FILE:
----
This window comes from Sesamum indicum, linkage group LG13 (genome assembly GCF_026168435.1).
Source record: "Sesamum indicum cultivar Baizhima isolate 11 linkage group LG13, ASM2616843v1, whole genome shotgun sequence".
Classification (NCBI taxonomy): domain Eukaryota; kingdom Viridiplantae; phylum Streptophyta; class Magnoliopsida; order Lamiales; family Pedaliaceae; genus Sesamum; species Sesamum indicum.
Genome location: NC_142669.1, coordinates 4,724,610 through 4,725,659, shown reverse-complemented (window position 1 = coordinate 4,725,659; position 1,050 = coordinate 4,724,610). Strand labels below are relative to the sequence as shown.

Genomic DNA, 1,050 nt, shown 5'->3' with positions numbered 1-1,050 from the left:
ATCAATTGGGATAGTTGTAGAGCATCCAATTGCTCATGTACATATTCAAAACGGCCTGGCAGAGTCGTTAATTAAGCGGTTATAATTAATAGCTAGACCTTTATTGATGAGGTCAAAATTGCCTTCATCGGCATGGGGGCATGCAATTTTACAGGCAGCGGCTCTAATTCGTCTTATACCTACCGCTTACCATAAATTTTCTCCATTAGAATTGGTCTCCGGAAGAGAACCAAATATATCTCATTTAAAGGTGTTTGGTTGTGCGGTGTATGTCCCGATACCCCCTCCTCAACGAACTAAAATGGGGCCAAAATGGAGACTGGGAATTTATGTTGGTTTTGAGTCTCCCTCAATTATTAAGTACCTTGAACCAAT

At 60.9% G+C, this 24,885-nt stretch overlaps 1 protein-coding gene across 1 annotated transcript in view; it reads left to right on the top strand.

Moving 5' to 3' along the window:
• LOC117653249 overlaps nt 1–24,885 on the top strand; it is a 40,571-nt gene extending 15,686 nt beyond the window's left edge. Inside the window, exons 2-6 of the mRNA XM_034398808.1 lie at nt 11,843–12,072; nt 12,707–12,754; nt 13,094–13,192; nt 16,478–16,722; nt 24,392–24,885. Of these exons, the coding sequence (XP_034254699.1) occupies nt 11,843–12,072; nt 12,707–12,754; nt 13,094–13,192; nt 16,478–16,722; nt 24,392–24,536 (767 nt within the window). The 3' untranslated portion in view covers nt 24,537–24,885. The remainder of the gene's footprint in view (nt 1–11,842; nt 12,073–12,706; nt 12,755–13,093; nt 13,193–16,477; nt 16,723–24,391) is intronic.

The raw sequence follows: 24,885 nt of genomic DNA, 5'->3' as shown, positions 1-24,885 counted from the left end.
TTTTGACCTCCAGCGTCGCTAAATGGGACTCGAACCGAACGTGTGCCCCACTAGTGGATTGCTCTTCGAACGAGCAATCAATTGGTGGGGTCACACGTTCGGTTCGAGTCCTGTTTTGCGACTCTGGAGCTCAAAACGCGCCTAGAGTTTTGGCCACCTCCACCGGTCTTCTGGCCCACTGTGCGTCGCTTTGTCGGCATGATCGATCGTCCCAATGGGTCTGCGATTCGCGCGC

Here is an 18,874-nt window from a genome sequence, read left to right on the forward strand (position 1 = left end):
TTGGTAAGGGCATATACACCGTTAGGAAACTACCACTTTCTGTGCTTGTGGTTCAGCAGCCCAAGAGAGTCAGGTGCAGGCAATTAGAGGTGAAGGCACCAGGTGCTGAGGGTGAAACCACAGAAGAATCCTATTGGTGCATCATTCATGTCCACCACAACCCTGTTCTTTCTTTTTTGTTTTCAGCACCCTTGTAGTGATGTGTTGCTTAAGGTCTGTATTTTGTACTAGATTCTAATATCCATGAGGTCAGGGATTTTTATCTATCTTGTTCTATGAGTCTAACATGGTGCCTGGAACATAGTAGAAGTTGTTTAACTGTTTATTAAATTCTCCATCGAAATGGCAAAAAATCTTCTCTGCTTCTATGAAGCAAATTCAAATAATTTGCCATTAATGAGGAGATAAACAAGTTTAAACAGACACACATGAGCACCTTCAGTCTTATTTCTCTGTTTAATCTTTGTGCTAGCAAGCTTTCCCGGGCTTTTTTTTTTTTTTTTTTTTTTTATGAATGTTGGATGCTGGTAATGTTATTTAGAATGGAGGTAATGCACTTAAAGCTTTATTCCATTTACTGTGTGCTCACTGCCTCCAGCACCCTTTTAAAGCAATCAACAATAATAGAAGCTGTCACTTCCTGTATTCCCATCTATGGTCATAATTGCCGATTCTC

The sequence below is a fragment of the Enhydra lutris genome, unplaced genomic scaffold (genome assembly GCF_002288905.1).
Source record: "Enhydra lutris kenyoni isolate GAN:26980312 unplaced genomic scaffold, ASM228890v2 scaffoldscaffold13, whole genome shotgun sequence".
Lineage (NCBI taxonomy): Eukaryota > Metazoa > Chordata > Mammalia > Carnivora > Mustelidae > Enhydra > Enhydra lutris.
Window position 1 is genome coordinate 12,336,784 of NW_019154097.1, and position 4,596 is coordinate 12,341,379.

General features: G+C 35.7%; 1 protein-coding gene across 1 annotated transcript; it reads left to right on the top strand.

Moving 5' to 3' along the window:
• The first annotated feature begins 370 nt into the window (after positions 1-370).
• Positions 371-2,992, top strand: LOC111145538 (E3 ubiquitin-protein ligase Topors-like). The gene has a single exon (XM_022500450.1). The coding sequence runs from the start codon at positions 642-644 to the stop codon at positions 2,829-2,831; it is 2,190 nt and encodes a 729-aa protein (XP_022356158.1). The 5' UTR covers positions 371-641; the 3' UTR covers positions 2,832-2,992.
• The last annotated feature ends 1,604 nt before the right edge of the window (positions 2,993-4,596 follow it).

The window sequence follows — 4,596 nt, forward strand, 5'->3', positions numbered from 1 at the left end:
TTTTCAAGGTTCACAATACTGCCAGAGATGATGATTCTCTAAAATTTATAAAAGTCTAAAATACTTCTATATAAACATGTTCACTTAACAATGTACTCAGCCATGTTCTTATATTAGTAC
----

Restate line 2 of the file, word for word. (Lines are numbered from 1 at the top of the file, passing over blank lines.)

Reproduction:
Source record: "Sesamum indicum cultivar Baizhima isolate 11 linkage group LG13, ASM2616843v1, whole genome shotgun sequence".